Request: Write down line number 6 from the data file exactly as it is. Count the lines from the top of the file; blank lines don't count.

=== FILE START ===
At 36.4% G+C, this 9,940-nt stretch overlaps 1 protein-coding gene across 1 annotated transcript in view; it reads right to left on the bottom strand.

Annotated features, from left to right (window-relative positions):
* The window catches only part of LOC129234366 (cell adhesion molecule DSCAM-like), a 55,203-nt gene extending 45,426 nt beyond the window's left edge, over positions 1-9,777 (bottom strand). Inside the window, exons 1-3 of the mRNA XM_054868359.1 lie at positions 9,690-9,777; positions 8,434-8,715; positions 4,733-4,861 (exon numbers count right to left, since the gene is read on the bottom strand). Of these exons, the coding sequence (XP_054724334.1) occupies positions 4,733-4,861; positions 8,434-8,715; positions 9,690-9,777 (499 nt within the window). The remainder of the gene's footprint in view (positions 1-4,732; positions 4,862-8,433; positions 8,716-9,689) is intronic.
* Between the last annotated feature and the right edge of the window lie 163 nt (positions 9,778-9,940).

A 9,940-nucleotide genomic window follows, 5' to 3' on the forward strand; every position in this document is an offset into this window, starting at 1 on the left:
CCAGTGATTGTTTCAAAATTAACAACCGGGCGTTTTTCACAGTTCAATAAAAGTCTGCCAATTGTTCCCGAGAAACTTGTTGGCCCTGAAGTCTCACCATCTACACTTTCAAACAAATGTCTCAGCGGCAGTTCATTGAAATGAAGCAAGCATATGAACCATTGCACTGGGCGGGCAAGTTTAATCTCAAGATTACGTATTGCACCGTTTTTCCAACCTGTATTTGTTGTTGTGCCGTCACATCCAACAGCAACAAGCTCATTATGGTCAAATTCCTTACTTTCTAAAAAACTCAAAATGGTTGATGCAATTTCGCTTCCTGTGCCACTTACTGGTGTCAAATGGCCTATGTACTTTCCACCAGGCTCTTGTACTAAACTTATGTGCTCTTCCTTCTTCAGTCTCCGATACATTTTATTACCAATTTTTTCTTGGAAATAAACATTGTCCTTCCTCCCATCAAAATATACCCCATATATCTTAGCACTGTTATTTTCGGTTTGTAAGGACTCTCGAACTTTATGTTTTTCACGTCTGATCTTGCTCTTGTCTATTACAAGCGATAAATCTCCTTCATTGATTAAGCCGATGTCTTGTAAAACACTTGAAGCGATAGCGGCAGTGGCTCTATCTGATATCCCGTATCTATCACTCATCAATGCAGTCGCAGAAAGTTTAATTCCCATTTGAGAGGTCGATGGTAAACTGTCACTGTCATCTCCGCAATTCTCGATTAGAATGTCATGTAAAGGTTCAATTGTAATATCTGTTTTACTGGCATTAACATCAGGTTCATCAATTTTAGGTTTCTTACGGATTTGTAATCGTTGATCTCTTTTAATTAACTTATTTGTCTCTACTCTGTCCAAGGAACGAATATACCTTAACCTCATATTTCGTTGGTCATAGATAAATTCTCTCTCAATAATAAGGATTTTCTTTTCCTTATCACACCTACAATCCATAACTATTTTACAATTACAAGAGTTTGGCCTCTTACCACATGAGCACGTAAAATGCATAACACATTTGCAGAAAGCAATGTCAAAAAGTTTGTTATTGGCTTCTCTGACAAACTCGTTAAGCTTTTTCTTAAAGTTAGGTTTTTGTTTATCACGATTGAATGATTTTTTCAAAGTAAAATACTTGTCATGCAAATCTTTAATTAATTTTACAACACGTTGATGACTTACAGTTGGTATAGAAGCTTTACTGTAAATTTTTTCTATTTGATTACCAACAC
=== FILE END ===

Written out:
CCAGTGATTGTTTCAAAATTAACAACCGGGCGTTTTTCACAGTTCAATAAAAGTCTGCCAATTGTTCCCGAGAAACTTGTTGGCCCTGAAGTCTCACCATCTACACTTTCAAACAAATGTCTCAGCGGCAGTTCATTGAAATGAAGCAAGCATATGAACCATTGCACTGGGCGGGCAAGTTTAATCTCAAGATTACGTATTGCACCGTTTTTCCAACCTGTATTTGTTGTTGTGCCGTCACATCCAACAGCAACAAGCTCATTATGGTCAAATTCCTTACTTTCTAAAAAACTCAAAATGGTTGATGCAATTTCGCTTCCTGTGCCACTTACTGGTGTCAAATGGCCTATGTACTTTCCACCAGGCTCTTGTACTAAACTTATGTGCTCTTCCTTCTTCAGTCTCCGATACATTTTATTACCAATTTTTTCTTGGAAATAAACATTGTCCTTCCTCCCATCAAAATATACCCCATATATCTTAGCACTGTTATTTTCGGTTTGTAAGGACTCTCGAACTTTATGTTTTTCACGTCTGATCTTGCTCTTGTCTATTACAAGCGATAAATCTCCTTCATTGATTAAGCCGATGTCTTGTAAAACACTTGAAGCGATAGCGGCAGTGGCTCTATCTGATATCCCGTATCTATCACTCATCAATGCAGTCGCAGAAAGTTTAATTCCCATTTGAGAGGTCGATGGTAAACTGTCACTGTCATCTCCGCAATTCTCGATTAGAATGTCATGTAAAGGTTCAATTGTAATATCTGTTTTACTGGCATTAACATCAGGTTCATCAATTTTAGGTTTCTTACGGATTTGTAATCGTTGATCTCTTTTAATTAACTTATTTGTCTCTACTCTGTCCAAGGAACGAATATACCTTAACCTCATATTTCGTTGGTCATAGATAAATTCTCTCTCAATAATAAGGATTTTCTTTTCCTTATCACACCTACAATCCATAACTATTTTACAATTACAAGAGTTTGGCCTCTTACCACATGAGCACGTAAAATGCATAACACATTTGCAGAAAGCAATGTCAAAAAGTTTGTTATTGGCTTCTCTGACAAACTCGTTAAGCTTTTTCTTAAAGTTAGGTTTTTGTTTATCACGATTGAATGATTTTTTCAAAGTAAAATACTTGTCATGCAAATCTTTAATTAATTTTACAACACGTTGATGACTTACAGTTGGTATAGAAGCTTTACTGTAAATTTTTTCTATTTGATTACCAACAC